Twitter exploded Thursday with talk of a possible Donald Trump-Bernie Sanders debate before California’s June 7 primary. On at least one level, we think it would be appropriate for them to share a stage, since they also share an unacceptable lack of transparency.
Trump’s refusal to release his tax returns has been much discussed. Despite repeated promises to show his returns to voters, as every candidate of the modern era has done, he has found excuse after excuse to delay or deny the need to do so. The returns are under audit, he says — which does not prevent him from releasing what he submitted and swore was true. Tax returns do not show very much, he says — which makes us wonder why he is spending so much time and rhetorical effort keeping them hidden. Theories abound: He pays little or no tax; he does not have the income one would expect for someone who claims to be so successful; he gives little or nothing to charity.
Sanders’ stinginess with information has received less attention, but not because he has been much more forthcoming. The senator from Vermont has released a single year’s tax return — for 2014 — and only then after pressure from reporters. Before releasing his full 2014 return, he argued that his tax information is not particularly interesting. As with Trump, this has given rise to speculation about possible reasons for the delay and limited openness. Is Sanders, for example, attempting to avoid more scrutiny of his wife’s severance package from Burlington College? The liberal-arts school she headed subsequently was forced to close due to mismanagement and a dire lack of money.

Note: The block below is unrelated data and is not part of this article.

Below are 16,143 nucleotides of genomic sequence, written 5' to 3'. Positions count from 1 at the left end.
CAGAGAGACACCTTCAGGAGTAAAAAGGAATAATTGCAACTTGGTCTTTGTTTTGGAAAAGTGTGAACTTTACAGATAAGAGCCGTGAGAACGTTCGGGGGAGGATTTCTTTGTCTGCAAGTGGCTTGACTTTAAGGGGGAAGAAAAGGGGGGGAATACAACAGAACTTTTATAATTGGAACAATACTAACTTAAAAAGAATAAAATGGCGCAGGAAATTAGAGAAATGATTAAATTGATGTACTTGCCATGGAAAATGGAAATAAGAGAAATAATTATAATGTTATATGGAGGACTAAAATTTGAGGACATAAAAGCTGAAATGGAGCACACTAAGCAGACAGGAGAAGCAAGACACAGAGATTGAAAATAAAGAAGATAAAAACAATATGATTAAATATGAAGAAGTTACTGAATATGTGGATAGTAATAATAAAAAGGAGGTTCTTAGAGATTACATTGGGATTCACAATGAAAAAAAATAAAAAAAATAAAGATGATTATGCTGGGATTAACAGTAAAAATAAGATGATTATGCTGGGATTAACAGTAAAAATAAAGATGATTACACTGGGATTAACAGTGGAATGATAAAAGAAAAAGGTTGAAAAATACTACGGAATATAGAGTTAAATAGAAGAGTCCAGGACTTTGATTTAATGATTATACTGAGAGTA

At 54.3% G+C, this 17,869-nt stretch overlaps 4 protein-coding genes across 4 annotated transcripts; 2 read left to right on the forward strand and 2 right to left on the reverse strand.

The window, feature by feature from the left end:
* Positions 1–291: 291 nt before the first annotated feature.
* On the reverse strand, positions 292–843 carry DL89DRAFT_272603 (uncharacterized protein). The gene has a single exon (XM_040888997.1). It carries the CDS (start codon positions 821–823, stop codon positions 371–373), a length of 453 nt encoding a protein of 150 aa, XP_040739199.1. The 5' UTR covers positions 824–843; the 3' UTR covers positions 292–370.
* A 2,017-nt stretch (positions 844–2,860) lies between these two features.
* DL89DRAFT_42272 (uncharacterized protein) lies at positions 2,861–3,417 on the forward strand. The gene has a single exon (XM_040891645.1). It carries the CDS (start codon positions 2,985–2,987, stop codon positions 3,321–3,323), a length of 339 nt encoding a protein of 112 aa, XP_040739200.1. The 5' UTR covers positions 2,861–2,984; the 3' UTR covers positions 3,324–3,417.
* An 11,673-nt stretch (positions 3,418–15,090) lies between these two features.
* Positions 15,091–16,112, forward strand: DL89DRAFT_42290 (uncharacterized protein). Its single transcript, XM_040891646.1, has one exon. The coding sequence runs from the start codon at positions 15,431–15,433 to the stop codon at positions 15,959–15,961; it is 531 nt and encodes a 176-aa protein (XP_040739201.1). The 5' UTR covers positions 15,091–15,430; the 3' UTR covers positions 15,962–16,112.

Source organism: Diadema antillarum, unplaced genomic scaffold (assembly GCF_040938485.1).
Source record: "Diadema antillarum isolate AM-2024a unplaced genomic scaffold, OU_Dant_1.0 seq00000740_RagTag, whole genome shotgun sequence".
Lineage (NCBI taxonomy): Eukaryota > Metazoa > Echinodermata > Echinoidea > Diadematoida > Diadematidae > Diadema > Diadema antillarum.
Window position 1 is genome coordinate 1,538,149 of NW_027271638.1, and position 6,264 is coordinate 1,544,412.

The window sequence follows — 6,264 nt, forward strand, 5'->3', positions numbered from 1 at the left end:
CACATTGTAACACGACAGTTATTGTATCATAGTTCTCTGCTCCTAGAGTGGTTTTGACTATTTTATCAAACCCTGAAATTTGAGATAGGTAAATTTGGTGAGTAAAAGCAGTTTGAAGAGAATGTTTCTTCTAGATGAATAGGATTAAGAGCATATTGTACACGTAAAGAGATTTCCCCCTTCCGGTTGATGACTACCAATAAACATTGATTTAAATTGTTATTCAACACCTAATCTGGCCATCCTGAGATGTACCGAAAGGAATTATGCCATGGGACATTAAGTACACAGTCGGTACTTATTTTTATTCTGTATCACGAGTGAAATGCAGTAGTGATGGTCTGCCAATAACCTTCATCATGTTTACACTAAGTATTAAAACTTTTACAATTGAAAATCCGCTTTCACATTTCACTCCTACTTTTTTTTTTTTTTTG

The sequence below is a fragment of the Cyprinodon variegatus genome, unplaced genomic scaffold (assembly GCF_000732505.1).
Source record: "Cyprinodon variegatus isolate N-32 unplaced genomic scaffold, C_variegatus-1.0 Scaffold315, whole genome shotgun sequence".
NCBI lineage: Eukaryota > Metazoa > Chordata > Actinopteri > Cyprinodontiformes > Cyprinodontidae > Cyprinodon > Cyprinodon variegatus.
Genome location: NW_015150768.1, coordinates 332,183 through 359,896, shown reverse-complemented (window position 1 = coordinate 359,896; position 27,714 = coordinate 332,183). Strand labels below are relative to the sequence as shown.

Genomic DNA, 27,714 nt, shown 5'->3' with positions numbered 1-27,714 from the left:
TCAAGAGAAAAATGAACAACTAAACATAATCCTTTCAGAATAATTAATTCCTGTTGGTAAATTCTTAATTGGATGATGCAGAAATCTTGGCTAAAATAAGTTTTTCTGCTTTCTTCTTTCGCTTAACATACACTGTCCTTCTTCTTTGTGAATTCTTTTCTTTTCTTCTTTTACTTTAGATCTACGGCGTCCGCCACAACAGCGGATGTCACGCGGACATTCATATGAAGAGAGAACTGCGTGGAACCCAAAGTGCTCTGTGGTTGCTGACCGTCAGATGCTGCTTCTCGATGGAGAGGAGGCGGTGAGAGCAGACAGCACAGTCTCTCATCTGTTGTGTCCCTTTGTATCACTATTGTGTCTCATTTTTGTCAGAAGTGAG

Hillary Clinton long ago released eight years of tax returns. Jeb Bush released tax returns going back to 1981. Even Mitt Romney, who was reluctant to release his returns, eventually offered two years of tax information in 2012. Meanwhile, Sanders promised in April, “We will get out as much information as we can.” Clearly, he is not meeting his own standard.
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Both Sanders and Trump are eroding an important norm in American political life — the expectation that voters should have a sense of presidential candidates’ financial conduct before they choose who should lead the country. As long as Sanders is a legitimate candidate, he does not deserve a pass.
The fabric of norms, traditions and expectations that shape politicians’ behavior, stabilize the country’s political life and promote democratic accountability — unwritten rules of conduct, truthfulness and disclosure — are in greater danger now than at any other time in recent memory. As a result, some transparency rules may have to be written into law. Sen. Ron Wyden, D-Oregon, has proposed a bill that would require each party’s nominee to release three years’ worth of tax returns. Congress should consider the proposal, preferably requiring more years of disclosure and including primary candidates, too.
But why should it take legislation to force Trump or Sanders to do the right thing?